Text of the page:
Norwich mum tells of how her “miracle baby” survived

A Norwich mum has spoken of how her 'miracle baby' overcame all the odds to survive after her waters broke when she was just 16 weeks pregnant.

Laura Hill, 20, received her best present ever when baby Charlie was born on her birthday in March this year after a difficult pregnancy in which Charlie was given just a one per cent chance of survival.

She and her partner Richard Folkard were even advised to abort their unborn child.

'The first time I held Charlie I was crying so much because I was so full of happiness and all I kept saying to him was that mummy did not think we would get to this stage,' said Miss Hill who lives in Anchor Street, close to Barrack Street, with Mr Folkard, 22, and their two-year-old daughter Tillie and Charlie.

'I just want everyone to know Charlie's story – it is a miracle story because Charlie beat all the odds. I am just totally amazed by him and how he fought.'

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Mr Folkard, who spoke of his admiration for how Miss Hill stayed strong and dealt with the pregnancy, said: 'When Charlie was born it was the happiest day of my life along with when Tillie was born.

'When I first saw his head and heard his first cry there was so much going through my mind. I thought: 'We have got our little boy, he's safe here with us.' I was so happy.'

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Miss Hill said everything had been fine with the pregnancy until at 16 weeks and four days she woke up to find herself in a flood of water. She went to the Norfolk and Norwich University Hospital (NNUH) where she was told she had a preterm premature rupture of membranes.

'They did a scan and found all of my waters had gone and advised me to have an abortion,' she said.

'I was told I was likely to go into labour within two weeks and that the baby had only a one per cent chance of survival and if he did survive there would be a chance of brain damage or lung deformities.

'But I said one per cent is still a chance he could live and I did not want to give up on my baby.'

Miss Hill had scans and blood tests twice a week to monitor her baby's condition, and at 21 weeks she was given the amazing news that the membranes around her baby appeared to have resealed and there was now some water surrounding him.

'At 24 weeks I had all of the water there I should have had. I was totally amazed by it,' said Miss Hill, who just a few weeks earlier had been planning her son's funeral because the family had been advised to prepare themselves in case the worst happened.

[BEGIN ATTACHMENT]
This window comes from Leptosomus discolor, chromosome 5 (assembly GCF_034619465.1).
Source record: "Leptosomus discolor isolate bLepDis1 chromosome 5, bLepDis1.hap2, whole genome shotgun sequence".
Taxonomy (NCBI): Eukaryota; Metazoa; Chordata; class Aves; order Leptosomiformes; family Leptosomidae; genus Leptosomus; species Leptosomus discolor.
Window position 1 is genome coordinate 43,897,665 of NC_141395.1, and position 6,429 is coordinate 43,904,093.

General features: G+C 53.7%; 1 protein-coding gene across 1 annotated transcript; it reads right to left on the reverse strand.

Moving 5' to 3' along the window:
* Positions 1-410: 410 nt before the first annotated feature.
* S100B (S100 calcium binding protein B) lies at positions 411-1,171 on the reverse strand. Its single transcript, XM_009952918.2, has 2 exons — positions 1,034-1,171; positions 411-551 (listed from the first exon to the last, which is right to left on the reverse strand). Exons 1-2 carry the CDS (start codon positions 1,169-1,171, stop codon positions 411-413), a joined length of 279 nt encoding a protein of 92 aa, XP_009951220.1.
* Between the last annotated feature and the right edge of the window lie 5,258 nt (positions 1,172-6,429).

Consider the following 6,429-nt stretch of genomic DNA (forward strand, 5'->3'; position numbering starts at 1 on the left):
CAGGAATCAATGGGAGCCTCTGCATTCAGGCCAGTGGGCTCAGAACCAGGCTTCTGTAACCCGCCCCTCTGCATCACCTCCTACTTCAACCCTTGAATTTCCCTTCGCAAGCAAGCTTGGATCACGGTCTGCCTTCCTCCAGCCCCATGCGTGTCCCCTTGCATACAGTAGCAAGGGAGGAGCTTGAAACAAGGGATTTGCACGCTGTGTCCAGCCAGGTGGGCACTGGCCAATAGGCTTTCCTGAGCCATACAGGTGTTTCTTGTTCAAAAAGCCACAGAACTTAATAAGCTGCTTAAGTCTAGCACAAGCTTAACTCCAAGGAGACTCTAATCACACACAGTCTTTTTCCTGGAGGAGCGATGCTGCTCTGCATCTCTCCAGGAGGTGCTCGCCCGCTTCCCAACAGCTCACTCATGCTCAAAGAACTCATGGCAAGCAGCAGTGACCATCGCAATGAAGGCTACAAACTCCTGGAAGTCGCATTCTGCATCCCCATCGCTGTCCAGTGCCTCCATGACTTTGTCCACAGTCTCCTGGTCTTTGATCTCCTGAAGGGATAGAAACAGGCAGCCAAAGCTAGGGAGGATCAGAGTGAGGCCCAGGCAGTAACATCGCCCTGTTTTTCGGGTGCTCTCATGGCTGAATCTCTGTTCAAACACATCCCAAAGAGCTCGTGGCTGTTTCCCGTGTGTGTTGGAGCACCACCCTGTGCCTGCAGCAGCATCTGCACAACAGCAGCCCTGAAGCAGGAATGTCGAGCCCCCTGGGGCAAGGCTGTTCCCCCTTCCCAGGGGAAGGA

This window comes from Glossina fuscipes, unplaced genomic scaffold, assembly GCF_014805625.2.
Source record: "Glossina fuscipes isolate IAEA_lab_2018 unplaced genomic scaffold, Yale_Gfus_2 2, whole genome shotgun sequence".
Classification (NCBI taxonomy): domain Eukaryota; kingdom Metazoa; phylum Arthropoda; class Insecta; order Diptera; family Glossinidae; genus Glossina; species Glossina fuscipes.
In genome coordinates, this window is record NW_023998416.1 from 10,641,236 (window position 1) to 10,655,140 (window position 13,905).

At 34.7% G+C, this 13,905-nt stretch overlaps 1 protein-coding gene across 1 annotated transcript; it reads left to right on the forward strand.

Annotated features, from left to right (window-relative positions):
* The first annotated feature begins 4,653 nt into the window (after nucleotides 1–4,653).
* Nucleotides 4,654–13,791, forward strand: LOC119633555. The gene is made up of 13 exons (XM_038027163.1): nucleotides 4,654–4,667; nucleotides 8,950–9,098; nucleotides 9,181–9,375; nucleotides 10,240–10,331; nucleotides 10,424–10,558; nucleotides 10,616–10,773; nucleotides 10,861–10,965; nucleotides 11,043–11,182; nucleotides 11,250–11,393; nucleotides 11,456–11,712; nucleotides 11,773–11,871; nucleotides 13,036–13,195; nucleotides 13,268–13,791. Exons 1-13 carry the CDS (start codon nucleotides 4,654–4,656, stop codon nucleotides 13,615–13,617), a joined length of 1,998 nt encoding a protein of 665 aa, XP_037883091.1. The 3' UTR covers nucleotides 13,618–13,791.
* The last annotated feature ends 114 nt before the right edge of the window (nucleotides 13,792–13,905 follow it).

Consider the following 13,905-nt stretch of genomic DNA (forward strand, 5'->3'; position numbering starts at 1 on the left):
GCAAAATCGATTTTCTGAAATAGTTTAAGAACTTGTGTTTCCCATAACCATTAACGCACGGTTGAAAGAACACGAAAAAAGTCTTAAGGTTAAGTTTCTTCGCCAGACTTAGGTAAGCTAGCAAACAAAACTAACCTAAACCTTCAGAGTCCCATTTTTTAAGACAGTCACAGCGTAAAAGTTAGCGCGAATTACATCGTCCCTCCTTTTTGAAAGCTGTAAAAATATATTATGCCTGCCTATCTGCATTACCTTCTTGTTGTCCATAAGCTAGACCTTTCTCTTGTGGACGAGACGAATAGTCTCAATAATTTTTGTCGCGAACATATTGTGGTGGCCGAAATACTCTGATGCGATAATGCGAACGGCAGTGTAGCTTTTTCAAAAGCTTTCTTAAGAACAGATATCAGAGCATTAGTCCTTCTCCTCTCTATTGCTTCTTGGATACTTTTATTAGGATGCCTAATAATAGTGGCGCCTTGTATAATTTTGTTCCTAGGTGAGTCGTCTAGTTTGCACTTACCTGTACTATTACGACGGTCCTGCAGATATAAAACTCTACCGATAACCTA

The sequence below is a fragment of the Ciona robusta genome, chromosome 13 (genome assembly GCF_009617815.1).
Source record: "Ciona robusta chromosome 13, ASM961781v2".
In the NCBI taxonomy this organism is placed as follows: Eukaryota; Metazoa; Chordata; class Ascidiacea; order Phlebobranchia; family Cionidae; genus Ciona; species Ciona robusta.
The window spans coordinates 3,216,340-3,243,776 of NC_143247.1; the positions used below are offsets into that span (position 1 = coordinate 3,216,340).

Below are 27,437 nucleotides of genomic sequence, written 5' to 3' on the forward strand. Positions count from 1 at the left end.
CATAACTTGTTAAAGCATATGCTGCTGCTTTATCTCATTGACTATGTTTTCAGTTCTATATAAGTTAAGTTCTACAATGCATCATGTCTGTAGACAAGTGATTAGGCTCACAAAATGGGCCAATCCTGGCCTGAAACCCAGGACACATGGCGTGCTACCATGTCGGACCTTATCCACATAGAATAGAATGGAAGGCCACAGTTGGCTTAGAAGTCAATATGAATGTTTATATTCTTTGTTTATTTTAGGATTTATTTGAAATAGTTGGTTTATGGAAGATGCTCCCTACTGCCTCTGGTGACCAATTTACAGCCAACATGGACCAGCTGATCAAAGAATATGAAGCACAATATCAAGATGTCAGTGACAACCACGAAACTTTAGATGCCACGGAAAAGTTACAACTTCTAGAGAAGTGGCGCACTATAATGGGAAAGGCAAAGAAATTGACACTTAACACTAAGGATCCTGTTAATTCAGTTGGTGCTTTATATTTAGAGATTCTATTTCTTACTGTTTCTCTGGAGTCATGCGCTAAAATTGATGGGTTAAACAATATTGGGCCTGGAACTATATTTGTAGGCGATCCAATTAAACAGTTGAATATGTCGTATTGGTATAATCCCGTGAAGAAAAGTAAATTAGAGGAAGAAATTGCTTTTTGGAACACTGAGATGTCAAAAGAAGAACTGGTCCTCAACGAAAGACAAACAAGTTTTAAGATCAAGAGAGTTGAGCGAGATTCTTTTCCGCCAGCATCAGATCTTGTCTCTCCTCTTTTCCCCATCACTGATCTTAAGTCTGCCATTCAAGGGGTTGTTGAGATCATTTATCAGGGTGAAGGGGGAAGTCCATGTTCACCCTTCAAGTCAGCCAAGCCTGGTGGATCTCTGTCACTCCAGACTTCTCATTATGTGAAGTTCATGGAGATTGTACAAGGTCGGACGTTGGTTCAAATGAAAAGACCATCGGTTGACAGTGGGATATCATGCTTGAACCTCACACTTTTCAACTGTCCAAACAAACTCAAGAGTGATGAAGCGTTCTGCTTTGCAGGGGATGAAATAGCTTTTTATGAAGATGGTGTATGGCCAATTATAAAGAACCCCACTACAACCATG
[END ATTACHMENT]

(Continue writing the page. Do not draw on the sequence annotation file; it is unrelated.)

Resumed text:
'I had a blanket for him, I had written a poem and my sister had found a teddy bear for him, and I had a picture of Richard, Tillie and I to put with him,' she said.

'It was absolutely horrible thinking about his funeral but my sister Alarna really helped me to keep strong. Whenever I broke down she would comfort me.'

On her final scan Miss Hill was told the wonderful news that everything was absolutely perfect with her baby.

'I had my last scan on February 3 when I was 35 weeks and four days pregnant and the doctor told me everything was absolutely perfect. He said I had been very, very lucky and that I had a little miracle baby,' she said.

Late on February 28 this year, when Miss Hill was 39 weeks pregnant, her waters broke once more and the following day - also Miss Hill's own birthday - little Charlie was born at 7.55am weighing 7lb and 3oz.

'He cried but it was a weak cry so I started panicking, but then the midwife told me, 'he's perfectly normal - he's your little miracle,'' said Miss Hill.

'I cuddled him and said: 'Mummy never thought we would get to this stage.' It was very emotional.'

Five months on Charlie is a bubbly little boy who loves to smile.

Miss Hill said: 'He is happy all of the time. He laughs and babbles, blows raspberries and tries to talk to everyone. He loves all his family. He loves Tillie so much - he is always staring at her and trying to get her attention - and she adores him.

'He is just perfect in every single way and he is a miracle to everyone who knows what he went through.'

She said she hoped Charlie's story would give hope to other parents facing difficult decisions about their unborn babies.

'A one per cent chance may seem like nothing but Charlie has shown that babies, no matter how small they are, can hold on. Doctors do a great job but they can only advise you based on what they know and they do not always have the answers.

'Miracles can happen - go by your heart and what you believe in. If I had not believed in Charlie I would have given up and he would not be here today.'

Miss Hill also paid tribute to the staff at the NNUH, especially consultant obstetrician Alastair McKelvey and Alison Evans.

She said: 'The staff at the hospital were really fantastic. Alastair was so lovely. He would always tell me the truth but he always gave me a little bit of hope.'

• Do you know a young person who has beaten the odds? Contact reporter Emma Knights on 01603 772428 or email

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